Deborah M. Reed

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Research publications reflect the views of the authors and do not necessarily reflect the views of the staff, officers, or Board of Directors of the Public Policy Institute of California. Short sections of text, not to exceed three paragraphs, may be quoted without written permission provided that full attribution is given to the source and the above(More)
sections of text, not to exceed three paragraphs, to be quoted without written permission, provided that full attribution is given to the source and the above copyright notice is included. iii Foreword This report on income distribution is the first research publication of the Public Policy Institute of California (PPIC). In developing the initial research(More)
of California (PPIC), but the views expressed are my own. The data and programs used in this paper will be available from the author for a period of three years following publication. Abstract Living wage laws are touted as anti-poverty measures. Yet they apply to only a small fraction of workers, most commonly covering only employers with city contracts.(More)
The Public Policy Institute of California (PPIC) is a private operating foundation established in 1994 with an endowment from William R. Hewlett. The Institute is dedicated to improving public policy in California through independent, objective, nonpartisan research. PPIC's research agenda focuses on three program areas: population, economy, and governance(More)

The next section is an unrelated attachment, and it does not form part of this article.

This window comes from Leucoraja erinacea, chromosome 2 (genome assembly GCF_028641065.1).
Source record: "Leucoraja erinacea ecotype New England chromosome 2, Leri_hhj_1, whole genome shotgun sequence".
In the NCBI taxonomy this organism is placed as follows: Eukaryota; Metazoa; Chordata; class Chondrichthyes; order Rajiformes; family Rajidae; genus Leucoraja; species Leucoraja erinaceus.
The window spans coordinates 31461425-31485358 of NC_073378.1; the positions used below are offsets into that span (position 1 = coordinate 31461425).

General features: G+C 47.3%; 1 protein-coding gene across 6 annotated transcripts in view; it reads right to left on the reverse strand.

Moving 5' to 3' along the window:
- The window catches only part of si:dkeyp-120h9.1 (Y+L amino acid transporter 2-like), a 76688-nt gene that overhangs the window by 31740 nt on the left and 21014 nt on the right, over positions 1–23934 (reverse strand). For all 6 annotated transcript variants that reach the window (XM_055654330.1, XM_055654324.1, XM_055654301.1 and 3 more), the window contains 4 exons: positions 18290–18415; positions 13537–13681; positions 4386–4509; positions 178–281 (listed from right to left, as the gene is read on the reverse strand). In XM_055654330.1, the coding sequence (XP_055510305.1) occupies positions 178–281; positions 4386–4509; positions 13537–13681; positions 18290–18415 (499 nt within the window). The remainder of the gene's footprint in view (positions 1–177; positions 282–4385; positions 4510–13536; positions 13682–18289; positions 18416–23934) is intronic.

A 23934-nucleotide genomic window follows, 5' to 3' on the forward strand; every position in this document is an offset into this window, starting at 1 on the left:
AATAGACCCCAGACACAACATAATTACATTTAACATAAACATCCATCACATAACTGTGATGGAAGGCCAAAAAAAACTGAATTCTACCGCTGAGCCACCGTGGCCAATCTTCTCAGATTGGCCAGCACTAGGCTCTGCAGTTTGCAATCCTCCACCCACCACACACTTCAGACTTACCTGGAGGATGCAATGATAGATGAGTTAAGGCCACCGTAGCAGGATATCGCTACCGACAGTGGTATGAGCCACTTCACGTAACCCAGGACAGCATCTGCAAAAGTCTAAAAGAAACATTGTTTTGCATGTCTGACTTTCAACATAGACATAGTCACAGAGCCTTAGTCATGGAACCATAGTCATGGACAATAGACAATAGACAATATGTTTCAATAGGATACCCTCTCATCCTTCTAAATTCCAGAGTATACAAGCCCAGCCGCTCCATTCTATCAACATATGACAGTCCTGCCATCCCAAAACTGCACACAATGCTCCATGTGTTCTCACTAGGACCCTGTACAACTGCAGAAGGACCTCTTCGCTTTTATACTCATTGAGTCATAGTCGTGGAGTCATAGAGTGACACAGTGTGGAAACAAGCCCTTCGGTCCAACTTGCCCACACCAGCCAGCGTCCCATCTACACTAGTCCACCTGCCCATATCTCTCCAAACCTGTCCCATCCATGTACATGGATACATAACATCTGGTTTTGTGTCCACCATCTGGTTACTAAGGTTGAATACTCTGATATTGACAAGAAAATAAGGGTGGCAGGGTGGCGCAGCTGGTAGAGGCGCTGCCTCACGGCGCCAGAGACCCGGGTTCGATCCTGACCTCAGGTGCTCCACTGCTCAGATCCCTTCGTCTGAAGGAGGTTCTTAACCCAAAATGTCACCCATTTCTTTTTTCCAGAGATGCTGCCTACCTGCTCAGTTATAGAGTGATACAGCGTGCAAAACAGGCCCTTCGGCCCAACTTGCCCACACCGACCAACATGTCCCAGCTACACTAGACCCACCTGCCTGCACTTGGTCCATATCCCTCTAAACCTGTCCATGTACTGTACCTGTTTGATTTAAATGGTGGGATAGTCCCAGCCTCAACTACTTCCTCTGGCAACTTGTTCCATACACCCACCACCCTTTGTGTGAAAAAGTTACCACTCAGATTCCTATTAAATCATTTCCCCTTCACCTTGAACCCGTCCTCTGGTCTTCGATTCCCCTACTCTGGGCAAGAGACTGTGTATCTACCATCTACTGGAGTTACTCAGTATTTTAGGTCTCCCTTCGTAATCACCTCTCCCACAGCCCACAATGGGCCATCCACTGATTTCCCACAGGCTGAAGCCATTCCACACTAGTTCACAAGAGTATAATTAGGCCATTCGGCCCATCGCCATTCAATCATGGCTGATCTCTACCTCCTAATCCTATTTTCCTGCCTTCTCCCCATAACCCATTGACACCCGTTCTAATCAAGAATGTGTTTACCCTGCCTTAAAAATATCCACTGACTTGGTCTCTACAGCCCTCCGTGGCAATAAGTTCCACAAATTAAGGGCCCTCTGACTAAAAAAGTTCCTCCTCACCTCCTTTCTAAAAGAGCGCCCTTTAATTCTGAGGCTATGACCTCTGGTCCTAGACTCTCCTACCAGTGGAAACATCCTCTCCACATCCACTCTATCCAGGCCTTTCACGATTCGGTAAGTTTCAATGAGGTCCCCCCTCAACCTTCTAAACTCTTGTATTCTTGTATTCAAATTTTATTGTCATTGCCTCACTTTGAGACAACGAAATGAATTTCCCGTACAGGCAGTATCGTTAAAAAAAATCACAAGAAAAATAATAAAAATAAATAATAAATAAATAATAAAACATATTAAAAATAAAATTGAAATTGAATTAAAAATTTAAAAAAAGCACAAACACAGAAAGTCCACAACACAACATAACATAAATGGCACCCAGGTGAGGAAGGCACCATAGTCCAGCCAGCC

The Public Policy Institute of California (PPIC) is a private operating foundation established in 1994 with an endowment from William R. Hewlett. The Institute is dedicated to improving public policy in California through independent, objective, nonpartisan research. PPIC's research agenda focuses on three program areas: population, economy, and governance(More)
2005021485 Research publications reflect the views of the authors and do not necessarily reflect the views of the staff, officers, or Board of Directors of the Public Policy Institute of California. Short sections of text, not to exceed three paragraphs, may be quoted without written permission provided that full attribution is given to the source and the(More)
California's labor market has changed dramatically over the past two decades because of rising demand for highly educated workers. Although economic projections for California indicate a continuation of this trend, projections of educational attainment for the future population strongly suggest a mismatch between the level of skills the population is likely(More)